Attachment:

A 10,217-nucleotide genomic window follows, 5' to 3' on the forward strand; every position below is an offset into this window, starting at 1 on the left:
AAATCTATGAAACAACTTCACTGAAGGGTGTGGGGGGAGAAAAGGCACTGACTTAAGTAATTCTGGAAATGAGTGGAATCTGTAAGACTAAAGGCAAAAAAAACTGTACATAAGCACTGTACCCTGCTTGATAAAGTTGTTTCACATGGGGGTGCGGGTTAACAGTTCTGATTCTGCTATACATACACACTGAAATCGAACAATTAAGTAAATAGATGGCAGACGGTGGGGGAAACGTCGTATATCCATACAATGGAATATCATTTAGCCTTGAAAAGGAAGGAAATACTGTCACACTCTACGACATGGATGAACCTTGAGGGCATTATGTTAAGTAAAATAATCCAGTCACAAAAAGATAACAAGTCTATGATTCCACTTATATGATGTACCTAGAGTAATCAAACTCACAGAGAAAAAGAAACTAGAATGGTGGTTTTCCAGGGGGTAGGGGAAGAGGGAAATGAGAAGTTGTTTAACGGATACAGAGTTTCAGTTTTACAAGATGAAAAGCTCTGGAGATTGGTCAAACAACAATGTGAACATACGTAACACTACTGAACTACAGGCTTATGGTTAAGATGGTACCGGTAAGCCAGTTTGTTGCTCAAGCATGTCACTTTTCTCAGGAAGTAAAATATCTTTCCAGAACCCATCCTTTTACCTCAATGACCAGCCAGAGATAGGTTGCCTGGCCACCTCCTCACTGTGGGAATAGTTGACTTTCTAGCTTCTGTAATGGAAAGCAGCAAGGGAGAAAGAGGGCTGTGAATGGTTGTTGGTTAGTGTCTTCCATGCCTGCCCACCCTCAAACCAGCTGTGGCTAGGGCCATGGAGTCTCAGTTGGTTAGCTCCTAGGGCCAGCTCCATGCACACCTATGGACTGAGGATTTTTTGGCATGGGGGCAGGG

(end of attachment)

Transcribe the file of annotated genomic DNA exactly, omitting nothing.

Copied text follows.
A 10,217-nucleotide genomic window follows, 5' to 3' on the forward strand; every position below is an offset into this window, starting at 1 on the left:
AAATCTATGAAACAACTTCACTGAAGGGTGTGGGGGGAGAAAAGGCACTGACTTAAGTAATTCTGGAAATGAGTGGAATCTGTAAGACTAAAGGCAAAAAAAACTGTACATAAGCACTGTACCCTGCTTGATAAAGTTGTTTCACATGGGGGTGCGGGTTAACAGTTCTGATTCTGCTATACATACACACTGAAATCGAACAATTAAGTAAATAGATGGCAGACGGTGGGGGAAACGTCGTATATCCATACAATGGAATATCATTTAGCCTTGAAAAGGAAGGAAATACTGTCACACTCTACGACATGGATGAACCTTGAGGGCATTATGTTAAGTAAAATAATCCAGTCACAAAAAGATAACAAGTCTATGATTCCACTTATATGATGTACCTAGAGTAATCAAACTCACAGAGAAAAAGAAACTAGAATGGTGGTTTTCCAGGGGGTAGGGGAAGAGGGAAATGAGAAGTTGTTTAACGGATACAGAGTTTCAGTTTTACAAGATGAAAAGCTCTGGAGATTGGTCAAACAACAATGTGAACATACGTAACACTACTGAACTACAGGCTTATGGTTAAGATGGTACCGGTAAGCCAGTTTGTTGCTCAAGCATGTCACTTTTCTCAGGAAGTAAAATATCTTTCCAGAACCCATCCTTTTACCTCAATGACCAGCCAGAGATAGGTTGCCTGGCCACCTCCTCACTGTGGGAATAGTTGACTTTCTAGCTTCTGTAATGGAAAGCAGCAAGGGAGAAAGAGGGCTGTGAATGGTTGTTGGTTAGTGTCTTCCATGCCTGCCCACCCTCAAACCAGCTGTGGCTAGGGCCATGGAGTCTCAGTTGGTTAGCTCCTAGGGCCAGCTCCATGCACACCTATGGACTGAGGATTTTTTGGCATGGGGGCAGGG